For district leaders considering idenitity and access management programs, Sandeep Chellani, executive director of product development for the New
York City Public Schools, says it’s important to become as aware as possible of the benefits and potential of identity management and not to be at the mercy of vendors. “Districts need to step up and do a better job of voicing concerns and pushing vendors to meet their needs,” Chellani says.
Deborah Karcher, CIO of Miami-Dade County Public Schools, says that conducting a cost-benefit analysis should precede implementation. Maintaining IAM services for such a large district as hers is expensive, but it comes down to only about $10 per user per year. “But if your district has only 10,000 users,” she says, “it might not be as financially efficient to invest in an IAM program.”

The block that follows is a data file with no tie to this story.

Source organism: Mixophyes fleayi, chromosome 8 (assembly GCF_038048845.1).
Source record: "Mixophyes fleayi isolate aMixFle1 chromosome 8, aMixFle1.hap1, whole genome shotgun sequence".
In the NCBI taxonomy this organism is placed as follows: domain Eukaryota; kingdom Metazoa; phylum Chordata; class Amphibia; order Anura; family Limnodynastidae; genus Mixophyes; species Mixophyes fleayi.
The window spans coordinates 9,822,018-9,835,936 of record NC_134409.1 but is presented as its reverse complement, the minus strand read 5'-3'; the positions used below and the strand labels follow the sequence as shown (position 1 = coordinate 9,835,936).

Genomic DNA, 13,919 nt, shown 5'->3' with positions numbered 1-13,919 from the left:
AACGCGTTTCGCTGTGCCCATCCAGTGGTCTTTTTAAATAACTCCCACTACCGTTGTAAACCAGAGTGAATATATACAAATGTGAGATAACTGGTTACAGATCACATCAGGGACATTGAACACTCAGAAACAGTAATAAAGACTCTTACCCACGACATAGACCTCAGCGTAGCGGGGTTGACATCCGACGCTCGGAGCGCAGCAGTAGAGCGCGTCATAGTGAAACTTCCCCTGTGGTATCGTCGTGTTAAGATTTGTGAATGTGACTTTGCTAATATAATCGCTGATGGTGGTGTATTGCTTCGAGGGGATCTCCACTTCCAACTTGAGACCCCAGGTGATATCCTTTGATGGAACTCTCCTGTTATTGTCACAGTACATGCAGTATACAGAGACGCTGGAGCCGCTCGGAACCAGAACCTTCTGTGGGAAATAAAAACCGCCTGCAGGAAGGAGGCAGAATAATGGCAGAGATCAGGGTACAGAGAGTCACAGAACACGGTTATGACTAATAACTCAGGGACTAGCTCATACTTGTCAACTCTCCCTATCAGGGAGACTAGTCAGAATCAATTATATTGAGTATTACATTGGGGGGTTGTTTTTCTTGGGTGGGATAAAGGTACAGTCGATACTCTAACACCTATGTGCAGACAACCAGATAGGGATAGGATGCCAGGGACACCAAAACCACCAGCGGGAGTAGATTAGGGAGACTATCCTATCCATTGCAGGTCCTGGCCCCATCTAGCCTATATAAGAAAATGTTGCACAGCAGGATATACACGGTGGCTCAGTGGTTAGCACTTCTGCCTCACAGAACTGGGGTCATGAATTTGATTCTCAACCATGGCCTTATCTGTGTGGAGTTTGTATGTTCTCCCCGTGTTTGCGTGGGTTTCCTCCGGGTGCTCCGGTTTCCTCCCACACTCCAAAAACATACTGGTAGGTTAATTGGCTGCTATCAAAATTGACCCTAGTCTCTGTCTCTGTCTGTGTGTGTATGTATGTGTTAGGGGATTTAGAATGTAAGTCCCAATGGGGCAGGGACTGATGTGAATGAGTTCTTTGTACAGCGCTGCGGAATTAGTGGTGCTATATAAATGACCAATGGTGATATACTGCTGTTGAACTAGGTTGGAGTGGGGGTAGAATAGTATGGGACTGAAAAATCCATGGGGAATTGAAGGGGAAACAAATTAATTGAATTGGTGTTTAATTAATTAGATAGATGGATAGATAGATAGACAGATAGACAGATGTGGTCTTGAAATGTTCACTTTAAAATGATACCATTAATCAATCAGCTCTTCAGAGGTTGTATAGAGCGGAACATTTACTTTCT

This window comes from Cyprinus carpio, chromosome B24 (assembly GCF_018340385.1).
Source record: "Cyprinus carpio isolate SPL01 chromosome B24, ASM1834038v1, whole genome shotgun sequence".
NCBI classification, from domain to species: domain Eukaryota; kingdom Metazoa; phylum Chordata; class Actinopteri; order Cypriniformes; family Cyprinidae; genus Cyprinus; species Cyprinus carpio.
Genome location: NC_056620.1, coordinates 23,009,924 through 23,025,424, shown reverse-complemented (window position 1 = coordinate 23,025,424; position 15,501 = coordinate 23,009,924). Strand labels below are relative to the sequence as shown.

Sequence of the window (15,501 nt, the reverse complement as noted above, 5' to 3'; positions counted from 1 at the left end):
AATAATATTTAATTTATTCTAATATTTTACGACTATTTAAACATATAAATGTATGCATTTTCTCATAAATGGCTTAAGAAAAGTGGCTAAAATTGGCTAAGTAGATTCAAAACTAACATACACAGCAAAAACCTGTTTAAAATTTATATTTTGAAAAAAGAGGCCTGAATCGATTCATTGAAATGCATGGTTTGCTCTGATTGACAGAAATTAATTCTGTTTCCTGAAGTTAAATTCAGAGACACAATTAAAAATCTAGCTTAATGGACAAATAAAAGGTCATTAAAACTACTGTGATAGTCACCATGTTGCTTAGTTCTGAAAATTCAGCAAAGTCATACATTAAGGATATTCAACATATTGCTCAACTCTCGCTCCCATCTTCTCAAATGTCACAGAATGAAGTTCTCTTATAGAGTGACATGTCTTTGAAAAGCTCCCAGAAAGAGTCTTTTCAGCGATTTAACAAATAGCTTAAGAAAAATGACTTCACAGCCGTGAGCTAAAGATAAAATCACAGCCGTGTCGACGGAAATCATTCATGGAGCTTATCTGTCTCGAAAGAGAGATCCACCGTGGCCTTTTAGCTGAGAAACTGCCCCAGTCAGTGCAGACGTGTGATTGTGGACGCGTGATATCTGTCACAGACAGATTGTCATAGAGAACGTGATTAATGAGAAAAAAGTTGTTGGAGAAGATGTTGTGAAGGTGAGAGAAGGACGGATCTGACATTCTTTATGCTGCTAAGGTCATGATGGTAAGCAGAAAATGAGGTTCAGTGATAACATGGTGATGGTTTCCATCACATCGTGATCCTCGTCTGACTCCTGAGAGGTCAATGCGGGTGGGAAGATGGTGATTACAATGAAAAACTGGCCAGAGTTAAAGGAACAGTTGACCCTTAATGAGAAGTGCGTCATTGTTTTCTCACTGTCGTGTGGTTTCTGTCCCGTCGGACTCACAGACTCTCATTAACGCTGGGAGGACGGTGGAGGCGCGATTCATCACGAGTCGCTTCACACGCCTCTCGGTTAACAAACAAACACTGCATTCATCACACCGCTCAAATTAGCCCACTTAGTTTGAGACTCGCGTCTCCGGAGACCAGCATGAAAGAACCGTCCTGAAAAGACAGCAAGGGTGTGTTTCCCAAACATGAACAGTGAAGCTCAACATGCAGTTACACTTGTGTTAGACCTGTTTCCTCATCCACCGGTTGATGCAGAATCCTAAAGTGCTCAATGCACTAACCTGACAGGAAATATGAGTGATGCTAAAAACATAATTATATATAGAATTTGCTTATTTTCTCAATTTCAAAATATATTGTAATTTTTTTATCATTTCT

Chris Squatritto, director of technical resources for Nevada’s Clark County School District, says that working with other districts to take advantage of their expertise has been extremely helpful. For instance, Squatritto says that other districts have recommended that Clark County take stock of its existing hardware and technology resources to be sure they are being maximized as the district goes forward with its IAM implementation. Since the district was already using Oracle’s information management system, administrators decided to go with Oracle’s identity management system to reduce the learning curve and time needed to get the system up and running.